Some researchers had suggested that they do so in a bumbling way: They sample the strength of light at their current position, and use that to bias their otherwise random movements. Slowly but erratically, they head in the right direction. But Nils Schuerger and Annegret Wilde from the University of Freiburg showed that this couldn’t be true. When they placed Synechocystis on a surface that was lit from overhead, so that one end was bright and the other dark, the bacteria didn’t head towards the brighter end. They only did that if the light was specifically coming from that direction. They could perceive the direction of a light source.
The team originally suspected that pigments within the bacteria were shading the sides opposite the light. “My contribution was to point out that this was pretty much impossible,” says Conrad Mullineaux from Queen Mary University of London, who visited the group on sabbatical. “The cells are so tiny that they only absorb a small percentage of the light that goes through them, so they’re the same brightness on the rear side as the front side. We were really puzzled.”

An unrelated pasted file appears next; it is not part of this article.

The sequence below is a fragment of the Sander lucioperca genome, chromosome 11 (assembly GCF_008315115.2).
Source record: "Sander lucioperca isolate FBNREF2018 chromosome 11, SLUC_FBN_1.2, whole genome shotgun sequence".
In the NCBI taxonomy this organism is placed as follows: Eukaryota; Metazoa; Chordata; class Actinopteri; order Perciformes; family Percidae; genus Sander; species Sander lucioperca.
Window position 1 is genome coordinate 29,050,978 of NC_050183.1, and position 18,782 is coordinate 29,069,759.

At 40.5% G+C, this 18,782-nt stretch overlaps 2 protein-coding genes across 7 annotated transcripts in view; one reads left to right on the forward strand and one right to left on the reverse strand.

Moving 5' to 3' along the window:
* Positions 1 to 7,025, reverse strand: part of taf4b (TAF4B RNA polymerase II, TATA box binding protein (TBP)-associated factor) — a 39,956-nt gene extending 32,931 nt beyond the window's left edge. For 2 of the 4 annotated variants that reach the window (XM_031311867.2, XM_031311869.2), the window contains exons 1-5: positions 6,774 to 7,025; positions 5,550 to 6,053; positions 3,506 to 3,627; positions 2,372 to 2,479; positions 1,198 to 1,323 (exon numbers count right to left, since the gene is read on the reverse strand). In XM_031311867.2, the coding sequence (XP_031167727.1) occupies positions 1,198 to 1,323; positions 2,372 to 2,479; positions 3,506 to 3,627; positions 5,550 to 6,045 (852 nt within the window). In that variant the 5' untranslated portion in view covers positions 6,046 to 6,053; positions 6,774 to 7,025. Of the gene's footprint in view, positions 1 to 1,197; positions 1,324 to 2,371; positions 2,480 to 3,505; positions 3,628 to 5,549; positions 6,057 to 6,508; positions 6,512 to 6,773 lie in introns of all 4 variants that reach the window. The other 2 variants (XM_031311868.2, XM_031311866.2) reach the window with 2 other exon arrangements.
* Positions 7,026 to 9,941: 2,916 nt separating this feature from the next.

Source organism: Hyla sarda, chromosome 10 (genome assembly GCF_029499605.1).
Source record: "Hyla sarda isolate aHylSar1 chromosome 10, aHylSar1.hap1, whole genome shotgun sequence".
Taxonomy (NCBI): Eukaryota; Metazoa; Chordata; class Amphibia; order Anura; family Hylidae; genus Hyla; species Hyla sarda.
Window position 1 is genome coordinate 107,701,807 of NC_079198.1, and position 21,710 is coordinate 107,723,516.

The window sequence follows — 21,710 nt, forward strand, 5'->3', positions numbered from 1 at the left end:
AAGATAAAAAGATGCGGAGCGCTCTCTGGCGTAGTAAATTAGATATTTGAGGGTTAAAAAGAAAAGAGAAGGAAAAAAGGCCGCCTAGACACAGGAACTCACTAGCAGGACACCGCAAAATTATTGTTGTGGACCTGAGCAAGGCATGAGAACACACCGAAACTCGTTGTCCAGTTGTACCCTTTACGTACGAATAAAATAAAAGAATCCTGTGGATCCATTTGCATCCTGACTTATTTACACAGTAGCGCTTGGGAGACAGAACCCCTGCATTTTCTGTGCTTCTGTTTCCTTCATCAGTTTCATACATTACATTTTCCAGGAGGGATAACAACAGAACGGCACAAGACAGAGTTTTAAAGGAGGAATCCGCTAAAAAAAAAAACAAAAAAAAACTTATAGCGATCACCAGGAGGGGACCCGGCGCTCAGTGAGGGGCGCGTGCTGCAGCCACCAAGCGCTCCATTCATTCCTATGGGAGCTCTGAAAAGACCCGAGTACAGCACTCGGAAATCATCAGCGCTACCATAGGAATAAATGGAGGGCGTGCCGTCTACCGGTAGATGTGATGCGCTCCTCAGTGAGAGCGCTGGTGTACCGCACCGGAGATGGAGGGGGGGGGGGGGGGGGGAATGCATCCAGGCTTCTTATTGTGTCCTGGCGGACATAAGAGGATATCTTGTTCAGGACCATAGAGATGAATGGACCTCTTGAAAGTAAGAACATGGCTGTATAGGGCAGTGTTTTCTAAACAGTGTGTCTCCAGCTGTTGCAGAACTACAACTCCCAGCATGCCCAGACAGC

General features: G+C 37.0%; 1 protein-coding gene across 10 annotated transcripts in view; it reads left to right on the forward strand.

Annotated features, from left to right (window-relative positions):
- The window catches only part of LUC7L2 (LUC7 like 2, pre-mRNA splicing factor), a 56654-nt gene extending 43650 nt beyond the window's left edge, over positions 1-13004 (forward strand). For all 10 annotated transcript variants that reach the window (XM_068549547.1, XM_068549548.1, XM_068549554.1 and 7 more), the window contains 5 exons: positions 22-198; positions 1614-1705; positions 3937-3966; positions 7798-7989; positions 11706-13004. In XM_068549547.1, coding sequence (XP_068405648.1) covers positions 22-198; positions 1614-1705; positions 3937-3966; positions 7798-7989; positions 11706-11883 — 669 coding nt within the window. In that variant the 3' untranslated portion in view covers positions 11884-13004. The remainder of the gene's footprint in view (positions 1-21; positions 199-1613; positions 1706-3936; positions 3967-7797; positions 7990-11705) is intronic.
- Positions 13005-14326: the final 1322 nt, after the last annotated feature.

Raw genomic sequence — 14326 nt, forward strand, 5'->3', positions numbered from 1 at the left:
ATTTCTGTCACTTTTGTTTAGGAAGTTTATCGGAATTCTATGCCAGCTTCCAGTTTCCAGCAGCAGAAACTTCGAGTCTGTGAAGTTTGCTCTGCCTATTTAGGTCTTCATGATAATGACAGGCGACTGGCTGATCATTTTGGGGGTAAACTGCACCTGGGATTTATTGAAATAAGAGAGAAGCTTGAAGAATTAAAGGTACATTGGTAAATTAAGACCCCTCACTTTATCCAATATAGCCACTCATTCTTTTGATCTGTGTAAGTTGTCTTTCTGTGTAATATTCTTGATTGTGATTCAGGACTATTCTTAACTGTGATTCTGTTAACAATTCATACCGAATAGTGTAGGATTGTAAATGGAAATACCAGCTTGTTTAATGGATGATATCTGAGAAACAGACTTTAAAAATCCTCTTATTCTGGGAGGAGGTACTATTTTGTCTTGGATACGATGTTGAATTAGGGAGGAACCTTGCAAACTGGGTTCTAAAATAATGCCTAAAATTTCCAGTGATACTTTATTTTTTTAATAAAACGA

Schuerger solved the mystery by accident. He had set up a microscope to illuminate the cells from just one side, to give them a signal to move. Then, he noticed that the cells had an exceptionally bright spot on the opposite edge to the light source. They were focusing the light! “It’s very obvious when you see it but no one had noticed it before,” says Mullineaux.
The team tested their idea by using a laser to shine a focused spot of light onto one edge of the cells. Sure enough, they started moving in the opposite direction. How the cell responds to that spot of light is still an open question, though. In our eyes, the retina sends electrical signals to the brain, but that’s clearly not what happens in Synechocystis: It has no brain; it’s just a cell. Still, the team says that it’s “probably the world’s smallest and oldest example of a camera eye”—a simpler version of those that you’re now using to read these words.
“That’s going too far,” says Dan-Eric Nilsson from Lund University, an expert in eye evolution. The similarities to our eyes are there, but they’re not exact. He makes a comparison with the purple sea urchin, which has light-detecting cells in the hundreds of “tube feet” that protrude from its body. “That makes the entire urchin act a bit like a compound eye, but no one would claim sea urchins have compound eyes,” says Nilsson (er, except me, that one time).
He also notes that true vision is about producing an image of the world by integrating information about light from different directions. The bacteria are merely focusing light to sense its direction. “This is not vision,” says Nilsson, “but it beautifully demonstrates how little you need to acquire the functions that can evolve into vision.”